She further agreed that this is all a good reminder of the merits of these creatives and the products they produce, and warns to not take them for granted when this is all over.
“Artists are constantly forced to prove their value and worth to governments and voters. This lockdown should be a wake-up call to all of us who are leaning on these creatives now: arts and culture needs to be an unwavering national priority.”
In short, we are all seeing the true value of art and artists at this time. Let’s continue to recognize that value and support the important creators, even after we’re allowed to leave our homes once again.
Social media is actually social for once
Listen, there’s still a lot of bad when it comes to social media – probably more bad than good. However, there’s been a fundamental shift in how people are using social media in this time of crisis.
We’re all video chatting. We’re playing games together. We’re talking more regularly to old friends and distant family. We’re even supporting complete strangers.
It’s become much more important to connect with others and less important to show off how wonderful your recent trip to Timbuktu was, how much smarter you are than the people running our governments, or how you’ve seemingly cured cancer by paying off your student loans (congrats btw, I’m not jealous at all).
The proof is all around us. Facebook reported that in March overall messaging increased by 50% in countries hit the hardest by the pandemic. Likewise, Zoom – a video chat app made for business meetings – saw a 300% usage increase. And then there’s Houseparty, an app that allows you and your friends to play games together remotely over video chat – this app was nearly dead just last year and is now one of the top apps in the iTunes App Store.
Writing for Victoria News, Daniel Taylor writes, “Canadians are relying on social media to stay connected more than ever before, sharing texts, memes and often arranging routine video chats with friends to stave off feelings of loneliness that come with long-term isolation.”
Social media is finally helping us manage our social lives, because it’s all we’ve got.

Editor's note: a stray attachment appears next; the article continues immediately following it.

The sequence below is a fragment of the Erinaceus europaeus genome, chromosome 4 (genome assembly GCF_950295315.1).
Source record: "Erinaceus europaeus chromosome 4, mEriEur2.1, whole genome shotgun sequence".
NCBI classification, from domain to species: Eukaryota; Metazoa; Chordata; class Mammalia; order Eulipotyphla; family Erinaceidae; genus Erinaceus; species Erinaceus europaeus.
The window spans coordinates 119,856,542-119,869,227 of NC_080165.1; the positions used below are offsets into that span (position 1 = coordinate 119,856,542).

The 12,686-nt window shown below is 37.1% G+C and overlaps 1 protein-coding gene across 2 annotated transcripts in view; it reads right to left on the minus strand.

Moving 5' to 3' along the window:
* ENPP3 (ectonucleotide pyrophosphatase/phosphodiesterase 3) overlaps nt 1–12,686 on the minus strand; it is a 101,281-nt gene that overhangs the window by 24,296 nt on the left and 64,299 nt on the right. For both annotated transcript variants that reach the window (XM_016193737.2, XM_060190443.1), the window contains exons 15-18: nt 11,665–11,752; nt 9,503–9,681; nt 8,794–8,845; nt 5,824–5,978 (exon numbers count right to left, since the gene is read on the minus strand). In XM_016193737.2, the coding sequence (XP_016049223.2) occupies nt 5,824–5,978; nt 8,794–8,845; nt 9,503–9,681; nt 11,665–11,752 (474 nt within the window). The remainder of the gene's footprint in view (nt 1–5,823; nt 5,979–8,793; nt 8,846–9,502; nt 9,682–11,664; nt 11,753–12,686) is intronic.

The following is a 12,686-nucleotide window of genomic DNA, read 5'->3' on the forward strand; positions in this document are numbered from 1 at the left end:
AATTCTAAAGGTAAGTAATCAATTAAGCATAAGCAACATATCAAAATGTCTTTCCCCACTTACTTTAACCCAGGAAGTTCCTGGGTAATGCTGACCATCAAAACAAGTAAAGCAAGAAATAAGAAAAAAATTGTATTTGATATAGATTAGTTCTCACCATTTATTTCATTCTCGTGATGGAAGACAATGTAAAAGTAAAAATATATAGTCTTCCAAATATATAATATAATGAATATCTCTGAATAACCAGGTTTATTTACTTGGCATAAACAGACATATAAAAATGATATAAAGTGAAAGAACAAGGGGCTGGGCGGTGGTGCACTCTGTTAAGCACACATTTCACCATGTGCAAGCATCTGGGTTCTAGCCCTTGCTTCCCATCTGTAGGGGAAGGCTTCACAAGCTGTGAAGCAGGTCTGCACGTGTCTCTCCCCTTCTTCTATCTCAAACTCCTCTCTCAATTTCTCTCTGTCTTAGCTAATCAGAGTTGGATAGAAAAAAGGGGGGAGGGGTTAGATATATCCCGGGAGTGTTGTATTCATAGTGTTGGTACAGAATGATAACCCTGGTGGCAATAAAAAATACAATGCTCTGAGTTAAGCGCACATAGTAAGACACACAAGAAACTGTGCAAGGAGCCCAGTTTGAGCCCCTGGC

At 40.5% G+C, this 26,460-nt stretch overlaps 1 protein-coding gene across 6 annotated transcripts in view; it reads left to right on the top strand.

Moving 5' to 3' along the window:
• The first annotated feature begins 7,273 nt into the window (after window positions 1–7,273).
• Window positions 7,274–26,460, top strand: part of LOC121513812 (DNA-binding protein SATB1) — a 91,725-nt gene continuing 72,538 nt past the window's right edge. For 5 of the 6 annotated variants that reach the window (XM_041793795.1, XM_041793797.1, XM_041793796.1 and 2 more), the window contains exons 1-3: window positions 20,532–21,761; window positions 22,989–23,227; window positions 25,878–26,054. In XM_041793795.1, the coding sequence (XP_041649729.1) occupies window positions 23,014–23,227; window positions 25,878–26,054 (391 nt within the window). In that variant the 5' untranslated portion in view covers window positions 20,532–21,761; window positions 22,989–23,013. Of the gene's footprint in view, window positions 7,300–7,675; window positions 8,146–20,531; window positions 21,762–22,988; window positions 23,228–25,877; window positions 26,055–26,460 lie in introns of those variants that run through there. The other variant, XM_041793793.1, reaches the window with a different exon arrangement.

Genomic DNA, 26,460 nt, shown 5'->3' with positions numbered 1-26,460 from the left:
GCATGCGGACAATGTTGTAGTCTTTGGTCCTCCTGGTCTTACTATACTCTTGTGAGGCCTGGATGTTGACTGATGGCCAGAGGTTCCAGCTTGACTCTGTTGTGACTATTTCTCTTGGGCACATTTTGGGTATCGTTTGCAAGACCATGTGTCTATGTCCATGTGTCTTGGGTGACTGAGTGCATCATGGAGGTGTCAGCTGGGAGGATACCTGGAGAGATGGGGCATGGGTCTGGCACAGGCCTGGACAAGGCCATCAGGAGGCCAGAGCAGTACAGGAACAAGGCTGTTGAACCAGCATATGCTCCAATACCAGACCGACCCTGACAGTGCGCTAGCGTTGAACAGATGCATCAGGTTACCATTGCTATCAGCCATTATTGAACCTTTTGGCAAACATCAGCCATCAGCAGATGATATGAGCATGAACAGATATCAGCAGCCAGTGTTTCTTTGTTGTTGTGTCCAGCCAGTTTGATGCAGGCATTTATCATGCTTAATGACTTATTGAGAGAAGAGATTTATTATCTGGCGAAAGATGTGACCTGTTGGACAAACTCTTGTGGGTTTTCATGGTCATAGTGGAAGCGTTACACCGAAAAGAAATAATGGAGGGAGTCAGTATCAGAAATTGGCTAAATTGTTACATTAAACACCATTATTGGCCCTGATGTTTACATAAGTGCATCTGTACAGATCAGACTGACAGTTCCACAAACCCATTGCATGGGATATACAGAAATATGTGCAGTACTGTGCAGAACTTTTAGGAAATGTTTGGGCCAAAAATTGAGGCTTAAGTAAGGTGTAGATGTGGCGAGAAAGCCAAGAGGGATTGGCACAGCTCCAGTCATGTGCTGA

Josh Constine, for Tech Crunch, points out that before this crisis, “we had turned social media into a sport but spent the whole time staring at the scoreboard rather than embracing the joy of play.”
He argues, not only is social media currently allowing all of us to keep in touch – the current situation is actually helping many of us to reevaluate what our social lives can look like.
“Typically, our time is occupied by acquaintances of circumstance. The co-workers who share our office. The friends who happen to live in the neighborhood. But now we’re each building a virtual family completely of our choosing. The calculus has shifted from who is convenient or who invites us to the most exciting place, to who makes us feel most human.”
Arguably, this is what social media should have always been about – connecting with the people we care about most, even when we can’t be physically close to them.
I think we’ve all learned that social media can be used meaningfully, to enrich our connections to one another. And I hope that doesn’t go away when this is all over.
We can do more, together
You can probably sense a theme in theses observations.
It’s not just about celebrating a few of the positives that have come out of this whole situation. It’s about learning from them.
We as a society need to decide what our world is going to look like when we come out on the other side of the virus. And these are all things that shouldn’t fall by the wayside as we return to our “normal” lives.
We can do more to help the planet.
We can’t live without art and the people who create it.
We should focus on connecting, rather than showing off.